- In New Jersey, a trustee may close out and finalize a trust by filing an Action for the Settlement of Accounts with the Superior Court.
- A trustee settles an account by filing a complaint and accounting with the Superior Court Chancery Division, pursuant to N.J.S.A. § 3B:17-3 and R. 4:87.
Although N.J.S.A. § 3B:23-24 requires a release and refunding bond from each beneficiary to close out an estate, there is no such requirement for trustees. Instead, a complaint may be filed at least twenty days “prior to the day on which the trust account is to be settled.” R. 4:87-2. Additionally, it must include an accounting, which contains the balance of the trust corpus, any changes in the assets or investments, the allocation of expenses, and a computation of the requested commission. NJC R. 4:87-3.
There is an exception to this rule for trustees that have been discharged from this responsibility by their beneficiaries. N.J.S.A. § 3B:17-1; R. 4:87-9. A trustee does not need to file an accounting with the court to close out a trust if they instead file a written release from their beneficiaries, so long as the beneficiaries “[have] reached majority and [are] not incapacitated.” N.J.S.A. § 3B:17-1; R. 4:87-9. Otherwise, a trustee must file an Action for the Settlement of Accounts with the Superior Court to close out a trust, unless the trustee has been released from this responsibility by their beneficiaries.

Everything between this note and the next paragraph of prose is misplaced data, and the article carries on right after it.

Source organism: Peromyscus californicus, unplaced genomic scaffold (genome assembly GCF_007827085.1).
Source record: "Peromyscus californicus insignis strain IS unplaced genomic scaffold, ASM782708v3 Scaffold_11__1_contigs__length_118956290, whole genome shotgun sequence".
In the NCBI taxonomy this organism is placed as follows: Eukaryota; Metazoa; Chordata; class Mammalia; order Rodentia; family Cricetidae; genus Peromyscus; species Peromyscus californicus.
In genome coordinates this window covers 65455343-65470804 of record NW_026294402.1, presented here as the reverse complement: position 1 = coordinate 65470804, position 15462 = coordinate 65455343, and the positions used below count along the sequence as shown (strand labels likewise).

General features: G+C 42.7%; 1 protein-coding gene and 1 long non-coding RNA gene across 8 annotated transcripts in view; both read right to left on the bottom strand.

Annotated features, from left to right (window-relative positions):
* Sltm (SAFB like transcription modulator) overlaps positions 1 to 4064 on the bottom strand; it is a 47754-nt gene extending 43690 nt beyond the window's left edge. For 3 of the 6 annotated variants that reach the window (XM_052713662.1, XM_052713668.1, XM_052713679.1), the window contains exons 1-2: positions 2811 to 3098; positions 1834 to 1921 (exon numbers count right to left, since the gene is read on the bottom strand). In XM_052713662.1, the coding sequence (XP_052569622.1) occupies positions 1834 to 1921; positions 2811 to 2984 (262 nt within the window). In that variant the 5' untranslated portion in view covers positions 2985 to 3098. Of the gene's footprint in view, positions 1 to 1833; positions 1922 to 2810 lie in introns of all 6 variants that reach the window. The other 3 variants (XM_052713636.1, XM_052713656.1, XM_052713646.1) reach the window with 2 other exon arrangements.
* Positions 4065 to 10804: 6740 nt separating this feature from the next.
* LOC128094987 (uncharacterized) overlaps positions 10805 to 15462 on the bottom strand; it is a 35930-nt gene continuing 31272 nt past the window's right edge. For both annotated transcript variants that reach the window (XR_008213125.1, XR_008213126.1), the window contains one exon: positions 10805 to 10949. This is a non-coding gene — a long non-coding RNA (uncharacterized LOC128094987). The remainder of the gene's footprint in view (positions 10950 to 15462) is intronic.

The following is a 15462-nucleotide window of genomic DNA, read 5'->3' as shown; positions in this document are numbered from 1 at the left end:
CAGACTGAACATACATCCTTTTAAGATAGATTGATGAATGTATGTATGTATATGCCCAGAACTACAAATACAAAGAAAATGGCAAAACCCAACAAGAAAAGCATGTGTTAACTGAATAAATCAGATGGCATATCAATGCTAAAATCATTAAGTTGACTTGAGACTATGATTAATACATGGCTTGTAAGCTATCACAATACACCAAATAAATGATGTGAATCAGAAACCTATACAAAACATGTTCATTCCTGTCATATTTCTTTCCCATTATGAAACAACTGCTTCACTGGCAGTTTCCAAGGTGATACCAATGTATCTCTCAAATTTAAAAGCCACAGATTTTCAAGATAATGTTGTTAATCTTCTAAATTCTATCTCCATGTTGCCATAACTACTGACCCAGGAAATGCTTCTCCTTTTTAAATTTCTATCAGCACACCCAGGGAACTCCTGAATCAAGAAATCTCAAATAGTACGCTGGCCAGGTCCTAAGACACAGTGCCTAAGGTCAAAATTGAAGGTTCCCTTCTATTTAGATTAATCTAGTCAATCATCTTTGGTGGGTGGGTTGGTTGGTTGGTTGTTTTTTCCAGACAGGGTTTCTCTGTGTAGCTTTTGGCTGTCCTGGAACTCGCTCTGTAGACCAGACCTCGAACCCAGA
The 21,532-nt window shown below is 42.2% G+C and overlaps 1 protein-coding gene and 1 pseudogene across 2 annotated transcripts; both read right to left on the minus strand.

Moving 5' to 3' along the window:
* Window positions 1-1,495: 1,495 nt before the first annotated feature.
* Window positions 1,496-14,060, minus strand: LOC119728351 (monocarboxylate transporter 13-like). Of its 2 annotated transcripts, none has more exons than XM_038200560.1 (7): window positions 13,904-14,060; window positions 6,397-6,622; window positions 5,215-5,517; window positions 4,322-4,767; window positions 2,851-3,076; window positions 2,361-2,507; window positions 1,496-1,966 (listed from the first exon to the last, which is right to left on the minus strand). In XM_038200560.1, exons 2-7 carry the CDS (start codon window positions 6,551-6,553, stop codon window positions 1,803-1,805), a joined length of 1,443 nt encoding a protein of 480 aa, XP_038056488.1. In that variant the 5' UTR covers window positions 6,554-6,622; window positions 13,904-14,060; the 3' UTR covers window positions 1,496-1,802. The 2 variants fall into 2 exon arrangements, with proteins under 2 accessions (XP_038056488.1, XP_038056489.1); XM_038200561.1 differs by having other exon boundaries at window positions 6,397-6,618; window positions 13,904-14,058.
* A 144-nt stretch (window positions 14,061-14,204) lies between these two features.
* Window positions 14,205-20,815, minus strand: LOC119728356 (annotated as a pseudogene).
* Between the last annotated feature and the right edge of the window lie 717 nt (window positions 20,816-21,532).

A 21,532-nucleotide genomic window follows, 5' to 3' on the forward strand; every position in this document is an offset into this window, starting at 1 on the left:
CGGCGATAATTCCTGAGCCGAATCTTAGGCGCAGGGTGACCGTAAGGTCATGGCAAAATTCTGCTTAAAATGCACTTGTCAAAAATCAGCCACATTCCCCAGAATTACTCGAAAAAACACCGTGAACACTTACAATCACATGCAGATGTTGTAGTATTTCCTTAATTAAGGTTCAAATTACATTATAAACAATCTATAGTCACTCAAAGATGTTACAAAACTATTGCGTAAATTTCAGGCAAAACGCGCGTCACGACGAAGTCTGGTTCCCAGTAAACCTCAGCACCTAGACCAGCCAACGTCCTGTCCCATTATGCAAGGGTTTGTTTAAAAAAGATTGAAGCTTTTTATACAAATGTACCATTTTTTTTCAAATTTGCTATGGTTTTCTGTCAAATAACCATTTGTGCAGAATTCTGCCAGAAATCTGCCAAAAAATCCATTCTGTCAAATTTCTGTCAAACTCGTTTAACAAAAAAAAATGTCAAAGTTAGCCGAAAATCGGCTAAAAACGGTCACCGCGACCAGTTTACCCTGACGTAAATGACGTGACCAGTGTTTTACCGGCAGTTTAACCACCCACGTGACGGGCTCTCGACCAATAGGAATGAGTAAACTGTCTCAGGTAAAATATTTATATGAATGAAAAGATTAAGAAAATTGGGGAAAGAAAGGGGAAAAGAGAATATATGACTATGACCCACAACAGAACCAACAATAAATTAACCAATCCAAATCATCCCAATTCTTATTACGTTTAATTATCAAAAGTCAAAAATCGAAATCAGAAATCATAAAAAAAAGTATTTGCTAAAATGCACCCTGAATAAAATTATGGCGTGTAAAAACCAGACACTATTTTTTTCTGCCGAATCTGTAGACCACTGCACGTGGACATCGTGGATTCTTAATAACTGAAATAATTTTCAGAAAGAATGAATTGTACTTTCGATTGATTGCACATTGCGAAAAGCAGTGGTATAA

To discuss your NJ trust matter, please contact Fredrick P. Niemann, Esq. toll-free at (855) 376-5291 or email him at firstname.lastname@example.org. Please ask us about our video conferencing or telephone consultations if you are unable to come to our office.
By Fredrick P. Niemann, Esq. of Hanlon Niemann & Wright, a Freehold Township, Monmouth County,